Feeding your baby

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The American Academy of Pediatrics recommends that you breast-feed your baby during the first six months. After that, your baby will probably be ready to start trying solid foods. Pediatricians tell parents to begin with foods that are easy to digest and, gradually, foods with different tastes and textures can be introduced. The following recommendations were offered:

Babies birth to 6 months old

Unless directed by your baby's doctor, your baby should NOT eat anything except:
Breast milk - The best food for your baby is breast milk. Milk-based or soy-based formula - If it is not possible for your baby to drink breast milk, your pediatrician will recommend a formula that has vitamins and/or iron added to it.

Babies 6 to 12 months old


Rice cereal is the first solid food that pediatricians suggest feeding your baby. Oatmeal is usually next, followed by barley cereal. After the cereals, you can try strained or pureed vegetables such as peas and carrots. Usually mashed fruits, like very ripe bananas, come next. Introduce foods slowly so that your baby will be less likely to develop food allergies.

Babies in this age range should not eat the following foods:
  • Chocolate - Due to its highly allergenic properties, chocolate should not be offered to babies who are younger than 1 year old.
  • Honey - Babies should not eat honey until they are at least 1 year old because it can cause botulism, which is potentially life threatening.
  • Oranges, grapefruits and other citrus fruits - Always check with your pediatrician before giving your baby citrus fruits and juices because they are highly allergenic.
  • Egg whites - Cooked egg yolks that have been either scrambled or hard boiled and then mashed are usually fine when your baby is 8 to 9 months old. Because of its allergy-producing qualities you should wait till your baby is at least 1 year old before introducing cooked egg whites.
  • Peanuts and peanut butter - Because they can produce highly allergic reactions, peanuts and peanut butter should never be eaten by children younger than 3 years.
  • Wheat and wheat products - Only after rice, oat and barley cereals have been mastered should wheat and wheat products even be attempted. Since wheat is the most common cereal allergen, babies should be at least 6 to 8 months old before it is offered.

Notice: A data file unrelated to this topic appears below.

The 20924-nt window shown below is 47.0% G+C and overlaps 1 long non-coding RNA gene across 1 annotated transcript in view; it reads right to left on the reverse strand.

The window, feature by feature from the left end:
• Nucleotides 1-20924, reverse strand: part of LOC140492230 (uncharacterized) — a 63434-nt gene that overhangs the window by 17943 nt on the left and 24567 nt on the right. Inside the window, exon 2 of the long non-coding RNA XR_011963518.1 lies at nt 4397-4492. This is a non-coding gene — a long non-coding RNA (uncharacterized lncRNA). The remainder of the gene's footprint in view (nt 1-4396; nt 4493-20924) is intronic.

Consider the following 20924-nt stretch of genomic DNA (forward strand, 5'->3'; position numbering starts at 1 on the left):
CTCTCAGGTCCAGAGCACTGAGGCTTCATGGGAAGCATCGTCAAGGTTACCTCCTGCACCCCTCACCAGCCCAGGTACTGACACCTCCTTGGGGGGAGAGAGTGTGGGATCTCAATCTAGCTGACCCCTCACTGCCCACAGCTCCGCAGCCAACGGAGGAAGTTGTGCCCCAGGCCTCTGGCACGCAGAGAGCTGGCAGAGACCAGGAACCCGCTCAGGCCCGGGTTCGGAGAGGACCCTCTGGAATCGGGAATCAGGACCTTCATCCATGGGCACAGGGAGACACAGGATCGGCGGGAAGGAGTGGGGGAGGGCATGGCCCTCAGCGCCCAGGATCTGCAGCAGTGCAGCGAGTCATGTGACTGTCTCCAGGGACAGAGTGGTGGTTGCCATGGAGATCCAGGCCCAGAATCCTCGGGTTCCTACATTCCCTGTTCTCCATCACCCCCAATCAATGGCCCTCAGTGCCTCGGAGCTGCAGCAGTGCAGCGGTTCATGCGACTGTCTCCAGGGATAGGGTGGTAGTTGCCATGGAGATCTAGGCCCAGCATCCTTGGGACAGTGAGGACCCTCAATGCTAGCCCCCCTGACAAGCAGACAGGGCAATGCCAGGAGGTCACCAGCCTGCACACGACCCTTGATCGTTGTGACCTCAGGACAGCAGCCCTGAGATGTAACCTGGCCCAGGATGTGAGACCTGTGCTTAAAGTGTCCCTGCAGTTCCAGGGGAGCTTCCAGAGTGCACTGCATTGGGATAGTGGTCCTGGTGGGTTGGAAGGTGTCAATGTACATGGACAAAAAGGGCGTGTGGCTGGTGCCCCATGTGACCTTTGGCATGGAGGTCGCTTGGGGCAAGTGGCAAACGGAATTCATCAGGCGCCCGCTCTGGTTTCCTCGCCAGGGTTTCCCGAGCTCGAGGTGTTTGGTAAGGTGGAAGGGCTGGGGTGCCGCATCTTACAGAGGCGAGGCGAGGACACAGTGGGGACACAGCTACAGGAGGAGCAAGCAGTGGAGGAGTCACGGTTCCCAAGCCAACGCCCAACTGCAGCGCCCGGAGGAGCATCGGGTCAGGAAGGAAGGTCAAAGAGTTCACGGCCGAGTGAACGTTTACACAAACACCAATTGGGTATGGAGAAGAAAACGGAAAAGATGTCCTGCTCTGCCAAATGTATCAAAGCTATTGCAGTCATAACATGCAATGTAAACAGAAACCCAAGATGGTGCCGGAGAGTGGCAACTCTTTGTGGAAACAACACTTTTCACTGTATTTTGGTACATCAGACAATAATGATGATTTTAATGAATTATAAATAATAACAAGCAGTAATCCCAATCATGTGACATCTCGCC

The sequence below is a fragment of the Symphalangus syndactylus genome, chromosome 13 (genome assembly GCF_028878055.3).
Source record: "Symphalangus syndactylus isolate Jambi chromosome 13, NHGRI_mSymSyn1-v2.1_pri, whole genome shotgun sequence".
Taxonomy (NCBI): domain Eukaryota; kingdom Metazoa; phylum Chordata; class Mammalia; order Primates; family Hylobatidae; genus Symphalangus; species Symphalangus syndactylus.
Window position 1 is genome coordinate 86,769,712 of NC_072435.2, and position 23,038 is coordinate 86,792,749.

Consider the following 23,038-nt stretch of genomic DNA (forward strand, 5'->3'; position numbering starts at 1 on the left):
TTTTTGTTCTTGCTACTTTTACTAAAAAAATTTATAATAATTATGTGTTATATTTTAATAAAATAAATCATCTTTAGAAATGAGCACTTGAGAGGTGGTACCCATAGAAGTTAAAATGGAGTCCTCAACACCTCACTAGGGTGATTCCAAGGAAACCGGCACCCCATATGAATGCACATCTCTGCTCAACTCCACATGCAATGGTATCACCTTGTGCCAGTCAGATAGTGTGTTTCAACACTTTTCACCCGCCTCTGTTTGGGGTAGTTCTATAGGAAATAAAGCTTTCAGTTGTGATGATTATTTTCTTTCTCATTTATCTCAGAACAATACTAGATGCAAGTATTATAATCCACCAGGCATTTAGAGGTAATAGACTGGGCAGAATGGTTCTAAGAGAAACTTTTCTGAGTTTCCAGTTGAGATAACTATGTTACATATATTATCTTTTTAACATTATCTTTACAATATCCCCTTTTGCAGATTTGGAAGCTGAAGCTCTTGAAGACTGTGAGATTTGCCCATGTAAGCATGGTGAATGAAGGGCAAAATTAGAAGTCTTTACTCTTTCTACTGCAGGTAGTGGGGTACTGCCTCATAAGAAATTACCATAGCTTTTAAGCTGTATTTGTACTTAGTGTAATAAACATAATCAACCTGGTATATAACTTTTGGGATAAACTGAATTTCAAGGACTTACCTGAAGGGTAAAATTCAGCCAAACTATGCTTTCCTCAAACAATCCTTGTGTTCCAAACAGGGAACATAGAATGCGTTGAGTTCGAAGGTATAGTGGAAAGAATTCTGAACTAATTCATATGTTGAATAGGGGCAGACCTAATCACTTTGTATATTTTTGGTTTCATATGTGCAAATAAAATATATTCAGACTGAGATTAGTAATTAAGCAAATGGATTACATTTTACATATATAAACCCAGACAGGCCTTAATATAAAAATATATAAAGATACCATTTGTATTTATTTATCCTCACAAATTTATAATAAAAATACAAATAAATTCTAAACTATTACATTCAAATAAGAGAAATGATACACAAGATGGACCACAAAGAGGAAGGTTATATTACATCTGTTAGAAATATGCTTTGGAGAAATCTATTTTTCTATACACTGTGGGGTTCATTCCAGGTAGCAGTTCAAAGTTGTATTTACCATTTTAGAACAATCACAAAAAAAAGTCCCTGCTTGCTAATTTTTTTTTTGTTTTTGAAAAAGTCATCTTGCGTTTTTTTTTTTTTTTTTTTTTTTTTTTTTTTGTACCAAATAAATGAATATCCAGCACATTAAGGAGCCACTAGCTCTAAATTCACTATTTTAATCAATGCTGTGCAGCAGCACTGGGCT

• Whole milk - Breast milk or formula is recommended for the first year of your baby's life. Cow's milk has been found to increase the likelihood of your child developing allergies.
Toddlers 1 to 2 years old
  • Your toddler is getting more adventurous and curious about trying new foods. Allergy-producing foods are still a concern, but you also have to be careful about foods that can be a choking hazard. The following foods are inappropriate for toddlers who are 1 to 2 years old:
  • Carrots - Because they can easily choke a toddler, carrots should never be eaten raw. They must be shredded or well cooked and very soft.
  • Grapes - Whole grapes are a choking hazard for small children and should always be cut into small pieces before being offered.
  • Hot dogs - Slicing hot dog lengthwise and then cutting it into pieces that are about a quarter-inch wide greatly reduces the risk of choking.
  • Low-fat milk - The fat in whole milk is nutritionally important for young children up to 2 years of age, so low-fat milk should not be used for children in this age range.
  • Peanuts and peanut butter - In addition to being highly allergenic, peanuts also present a choking risk for toddlers. Don't feed young children peanuts or peanut butter until the child is 3 years old.
  • Snacks - Since hard candy, lollipops, nuts, popcorn or other snacks are just the right size to become lodged in a small child's throat, great care must be used when offering them to toddlers. These snack foods are a choking risk.
  • String cheese - For your toddler to safely eat string cheese, serve it shredded and never sliced or cut into chunks.
Toddlers 2 to 3 years old

Foods that are choking hazards are still a concern, so for toddlers that are 2 to 3 years old, avoid the following foods:

  • Grapes - Whole grapes are a choking hazard for small children and should always be cut into small pieces before being offered.
  • Hot dogs - Slicing a hot dog lengthwise and then cutting it into pieces that are about a quarter-inch wide greatly reduces the risk of choking.
  • Peanuts and peanut butter - In addition to being highly allergenic, peanuts also present a choking risk for toddlers. Don't feed young children peanuts or peanut butter until the child is 3 years old.
  • Snacks - Again, as mentioned above, hard candy, lollipops, nuts, popcorn or other snacks are just the right size to become lodged in a small child's throat, great care must be used when offering them to toddlers. These foods are a choking risk.

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AdviceMama Says:
Start by teaching him that it is safe to do so.